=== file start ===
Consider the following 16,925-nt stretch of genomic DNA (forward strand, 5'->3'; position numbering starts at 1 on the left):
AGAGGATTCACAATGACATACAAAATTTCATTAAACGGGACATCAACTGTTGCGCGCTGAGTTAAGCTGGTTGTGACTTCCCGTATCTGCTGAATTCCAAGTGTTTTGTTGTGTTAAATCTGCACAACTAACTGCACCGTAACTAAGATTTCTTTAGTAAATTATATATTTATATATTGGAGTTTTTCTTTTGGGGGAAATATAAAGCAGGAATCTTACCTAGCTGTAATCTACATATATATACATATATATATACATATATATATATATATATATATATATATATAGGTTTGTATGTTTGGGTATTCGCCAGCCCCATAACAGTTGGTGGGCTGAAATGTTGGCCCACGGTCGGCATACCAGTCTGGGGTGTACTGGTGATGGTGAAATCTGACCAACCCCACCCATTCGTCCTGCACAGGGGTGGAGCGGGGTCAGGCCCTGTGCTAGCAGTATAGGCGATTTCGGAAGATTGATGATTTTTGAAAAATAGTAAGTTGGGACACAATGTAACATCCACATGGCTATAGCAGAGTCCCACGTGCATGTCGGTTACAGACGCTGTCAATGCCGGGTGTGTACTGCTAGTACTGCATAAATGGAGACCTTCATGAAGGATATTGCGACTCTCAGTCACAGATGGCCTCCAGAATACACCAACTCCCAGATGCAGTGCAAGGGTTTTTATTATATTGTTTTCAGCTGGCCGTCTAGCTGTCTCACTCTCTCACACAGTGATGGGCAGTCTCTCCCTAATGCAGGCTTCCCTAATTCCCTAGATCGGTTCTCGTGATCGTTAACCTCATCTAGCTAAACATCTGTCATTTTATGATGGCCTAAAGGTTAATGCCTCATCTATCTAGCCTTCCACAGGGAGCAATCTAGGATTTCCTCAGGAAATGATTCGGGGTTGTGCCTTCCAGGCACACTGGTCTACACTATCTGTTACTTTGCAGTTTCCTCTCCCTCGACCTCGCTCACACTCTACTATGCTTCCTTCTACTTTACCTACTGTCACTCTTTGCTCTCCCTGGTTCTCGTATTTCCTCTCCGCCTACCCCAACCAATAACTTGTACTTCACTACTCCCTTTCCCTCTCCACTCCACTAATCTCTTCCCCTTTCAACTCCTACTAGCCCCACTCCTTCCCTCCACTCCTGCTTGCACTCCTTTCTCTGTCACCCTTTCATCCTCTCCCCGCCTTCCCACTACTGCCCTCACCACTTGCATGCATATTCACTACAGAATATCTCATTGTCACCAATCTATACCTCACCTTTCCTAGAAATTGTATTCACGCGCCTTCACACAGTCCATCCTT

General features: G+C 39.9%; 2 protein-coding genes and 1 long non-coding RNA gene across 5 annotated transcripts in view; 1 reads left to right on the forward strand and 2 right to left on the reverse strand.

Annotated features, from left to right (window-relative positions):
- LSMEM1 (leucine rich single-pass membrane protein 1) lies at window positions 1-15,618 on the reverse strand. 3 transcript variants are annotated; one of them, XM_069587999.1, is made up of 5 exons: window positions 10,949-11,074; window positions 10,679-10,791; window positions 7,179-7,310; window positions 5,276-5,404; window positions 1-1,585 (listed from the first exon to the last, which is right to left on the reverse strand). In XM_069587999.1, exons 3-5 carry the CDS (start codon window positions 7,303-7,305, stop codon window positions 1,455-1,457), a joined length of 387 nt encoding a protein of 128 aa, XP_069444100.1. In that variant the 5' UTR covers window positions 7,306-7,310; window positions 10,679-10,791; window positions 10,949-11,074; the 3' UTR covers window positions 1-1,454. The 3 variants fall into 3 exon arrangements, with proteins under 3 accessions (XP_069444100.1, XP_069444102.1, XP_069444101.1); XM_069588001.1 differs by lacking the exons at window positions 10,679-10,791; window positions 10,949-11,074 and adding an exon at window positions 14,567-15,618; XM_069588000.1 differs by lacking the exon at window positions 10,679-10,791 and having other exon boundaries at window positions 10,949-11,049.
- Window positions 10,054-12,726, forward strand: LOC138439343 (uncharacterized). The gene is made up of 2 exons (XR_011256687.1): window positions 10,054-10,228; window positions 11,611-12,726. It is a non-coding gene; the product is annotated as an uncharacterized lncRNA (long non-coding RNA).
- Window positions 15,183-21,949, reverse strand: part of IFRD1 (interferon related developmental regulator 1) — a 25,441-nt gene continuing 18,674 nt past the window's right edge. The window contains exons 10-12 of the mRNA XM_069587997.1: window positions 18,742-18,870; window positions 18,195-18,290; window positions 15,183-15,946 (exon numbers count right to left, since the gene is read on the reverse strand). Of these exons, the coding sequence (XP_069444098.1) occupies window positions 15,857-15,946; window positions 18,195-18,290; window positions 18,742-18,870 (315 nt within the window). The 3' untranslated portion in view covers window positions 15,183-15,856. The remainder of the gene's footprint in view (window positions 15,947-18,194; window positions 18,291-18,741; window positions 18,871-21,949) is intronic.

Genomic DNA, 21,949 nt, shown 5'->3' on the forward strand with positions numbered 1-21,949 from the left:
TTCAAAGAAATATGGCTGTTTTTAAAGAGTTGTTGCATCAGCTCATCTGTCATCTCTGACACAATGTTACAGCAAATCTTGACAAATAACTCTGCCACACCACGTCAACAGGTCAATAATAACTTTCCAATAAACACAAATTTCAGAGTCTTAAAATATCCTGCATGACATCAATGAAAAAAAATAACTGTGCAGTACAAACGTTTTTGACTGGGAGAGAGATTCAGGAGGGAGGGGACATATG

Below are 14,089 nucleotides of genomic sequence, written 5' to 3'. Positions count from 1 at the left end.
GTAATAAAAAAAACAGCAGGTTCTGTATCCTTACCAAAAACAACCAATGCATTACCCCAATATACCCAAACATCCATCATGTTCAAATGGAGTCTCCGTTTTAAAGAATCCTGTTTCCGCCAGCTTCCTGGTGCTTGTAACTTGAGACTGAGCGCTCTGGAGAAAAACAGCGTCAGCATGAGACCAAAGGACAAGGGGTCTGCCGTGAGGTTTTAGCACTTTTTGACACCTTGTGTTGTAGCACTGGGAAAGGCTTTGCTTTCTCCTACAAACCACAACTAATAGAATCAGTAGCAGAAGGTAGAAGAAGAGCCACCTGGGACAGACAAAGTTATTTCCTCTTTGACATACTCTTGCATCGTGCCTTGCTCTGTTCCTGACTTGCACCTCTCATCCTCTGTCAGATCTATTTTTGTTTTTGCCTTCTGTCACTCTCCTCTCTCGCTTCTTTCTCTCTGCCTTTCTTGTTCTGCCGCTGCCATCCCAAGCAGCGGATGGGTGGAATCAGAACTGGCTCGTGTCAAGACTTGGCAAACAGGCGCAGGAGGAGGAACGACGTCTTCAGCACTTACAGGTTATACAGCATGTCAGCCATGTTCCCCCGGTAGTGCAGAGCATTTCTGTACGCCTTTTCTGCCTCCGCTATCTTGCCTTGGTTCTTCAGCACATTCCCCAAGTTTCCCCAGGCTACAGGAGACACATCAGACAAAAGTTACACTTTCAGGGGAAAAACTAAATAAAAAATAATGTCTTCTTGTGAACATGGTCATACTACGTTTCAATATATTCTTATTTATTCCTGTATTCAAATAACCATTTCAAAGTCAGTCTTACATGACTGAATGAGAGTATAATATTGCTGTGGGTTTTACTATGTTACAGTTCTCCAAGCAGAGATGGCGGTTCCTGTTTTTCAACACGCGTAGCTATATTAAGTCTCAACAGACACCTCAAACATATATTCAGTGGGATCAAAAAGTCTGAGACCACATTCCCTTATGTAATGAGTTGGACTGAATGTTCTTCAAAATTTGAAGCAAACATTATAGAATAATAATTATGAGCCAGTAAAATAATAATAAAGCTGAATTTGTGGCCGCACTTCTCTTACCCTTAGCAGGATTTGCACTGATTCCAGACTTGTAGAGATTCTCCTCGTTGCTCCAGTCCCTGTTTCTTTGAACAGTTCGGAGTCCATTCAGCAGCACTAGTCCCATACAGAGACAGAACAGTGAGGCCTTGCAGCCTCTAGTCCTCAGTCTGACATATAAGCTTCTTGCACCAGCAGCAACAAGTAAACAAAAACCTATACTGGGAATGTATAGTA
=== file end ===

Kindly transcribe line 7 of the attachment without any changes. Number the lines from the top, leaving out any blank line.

- Window positions 15,183-21,949, reverse strand: part of IFRD1 (interferon related developmental regulator 1) — a 25,441-nt gene continuing 18,674 nt past the window's right edge. The window contains exons 10-12 of the mRNA XM_069587997.1: window positions 18,742-18,870; window positions 18,195-18,290; window positions 15,183-15,946 (exon numbers count right to left, since the gene is read on the reverse strand). Of these exons, the coding sequence (XP_069444098.1) occupies window positions 15,857-15,946; window positions 18,195-18,290; window positions 18,742-18,870 (315 nt within the window). The 3' untranslated portion in view covers window positions 15,183-15,856. The remainder of the gene's footprint in view (window positions 15,947-18,194; window positions 18,291-18,741; window positions 18,871-21,949) is intronic.